McDonalds’ CEO Don Thompson believes that his company has “always been an above-minimum wage employer,” he told Bloomberg TV on Wednesday, despite evidence to the contrary.
The fast food chain has come under fire recently after it released a “sample budget” for its employees that offers a cruel glimpse into the life of the average McDonalds employee: No money for heat, only $20 a month for health care, and rent that would only get someone a closet if they live in a big city. Plus the budget calls for a second job to make ends meet.
When Bloomberg TV pointed to the outcry over the budget to highlight what some see as a need to raise the minimum wage, Thompson responded, “I think we have legislators and many people that will determine whether or not minimum wage should be raised. And every time, if minimum wage is raised we have always been an above-minimum wage employer, and we’ve always provided opportunity.”
Actually, fast food companies like McDonalds pay their employees, on average, $18,564 annually — at 40 hours a week for every week of the year, that’s $8.93 an hour. For that to be the average, there must be many McDonalds employees just scraping by on the bare minimum it can pay. Indeed, a Glassdoor sampling of McDonalds employees confirms that, with cashiers and “team members” reporting an average around $7.75. At just 50 cents above the minimum, it seems unlikely that the company is an across-the-board “above minimum wage” employer as Thompson claims.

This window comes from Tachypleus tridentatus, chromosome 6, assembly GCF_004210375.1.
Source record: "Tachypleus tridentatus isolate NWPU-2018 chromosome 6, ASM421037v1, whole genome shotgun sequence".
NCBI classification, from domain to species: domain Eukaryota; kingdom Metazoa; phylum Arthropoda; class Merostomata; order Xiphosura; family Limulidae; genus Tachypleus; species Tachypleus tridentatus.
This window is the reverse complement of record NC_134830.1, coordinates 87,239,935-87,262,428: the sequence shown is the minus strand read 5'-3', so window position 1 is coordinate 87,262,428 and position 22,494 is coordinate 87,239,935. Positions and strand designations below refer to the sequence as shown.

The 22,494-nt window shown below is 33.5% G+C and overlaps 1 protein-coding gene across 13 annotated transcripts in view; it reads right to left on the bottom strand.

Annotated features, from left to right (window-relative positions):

Fast food workers at McDonalds along with several other low-paying chains have staged walkouts and strikes in recent weeks to call on their employers to pay a living wage. They attest to making minimum wage — not above it.
Next week, workers in seven cities — including Kansas City and Flint — will join in on the protests.